States Have Already Picked the Treasury's Pocket with SALT Workarounds


Posted: Oct 12, 2021 12:01 AM

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Before Congress completes consideration regarding either or both mega-infrastructure bills, it needs to determine how it will offset the reduction in federal tax revenues that will occur resulting from the many states’ legislation passed in 2021 to “work around” the state and local tax (SALT) deduction cap of $10,000.

It matters not whether each or any member of Congress believes the $10,000 SALT cap is justified and/or unjustified or whether the members of Congress believe the “workarounds” are appropriate. The loss to Treasury could be in the hundreds of billions of dollars. The loss of revenues either needs an offsetting tax increase or clarity that it has been considered in the calculation of expected future deficits. Either decision should impact the ultimate size of the mega-infrastructure bills.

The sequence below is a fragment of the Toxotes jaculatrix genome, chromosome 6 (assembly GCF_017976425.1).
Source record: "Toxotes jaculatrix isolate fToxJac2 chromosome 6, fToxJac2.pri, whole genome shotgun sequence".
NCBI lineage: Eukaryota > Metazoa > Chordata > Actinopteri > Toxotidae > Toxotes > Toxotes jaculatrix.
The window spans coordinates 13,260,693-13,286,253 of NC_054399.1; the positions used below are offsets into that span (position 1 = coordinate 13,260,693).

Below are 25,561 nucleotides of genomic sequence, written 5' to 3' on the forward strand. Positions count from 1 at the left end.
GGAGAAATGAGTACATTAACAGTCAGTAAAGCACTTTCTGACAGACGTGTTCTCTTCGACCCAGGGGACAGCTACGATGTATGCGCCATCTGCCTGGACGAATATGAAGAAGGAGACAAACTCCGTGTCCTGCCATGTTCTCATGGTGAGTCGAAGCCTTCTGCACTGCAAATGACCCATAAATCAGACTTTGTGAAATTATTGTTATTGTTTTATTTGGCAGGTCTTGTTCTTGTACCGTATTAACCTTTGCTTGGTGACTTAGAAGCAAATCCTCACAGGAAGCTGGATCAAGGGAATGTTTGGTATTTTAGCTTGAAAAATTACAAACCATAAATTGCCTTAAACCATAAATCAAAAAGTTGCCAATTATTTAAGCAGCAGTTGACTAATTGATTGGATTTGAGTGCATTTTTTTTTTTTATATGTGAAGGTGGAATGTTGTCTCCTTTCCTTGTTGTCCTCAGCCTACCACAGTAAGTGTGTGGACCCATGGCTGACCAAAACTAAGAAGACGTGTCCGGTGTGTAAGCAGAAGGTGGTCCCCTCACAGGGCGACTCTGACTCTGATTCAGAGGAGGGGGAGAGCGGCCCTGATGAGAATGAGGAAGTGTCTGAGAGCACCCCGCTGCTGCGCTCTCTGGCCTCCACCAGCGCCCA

The Tax Cuts and Jobs Act of 2017 placed a cap on state and local tax deductions (SALT) of $10,000. Simultaneously, the Act increased the standard deduction from $6,500 to $12,000 for single individuals and $13,000

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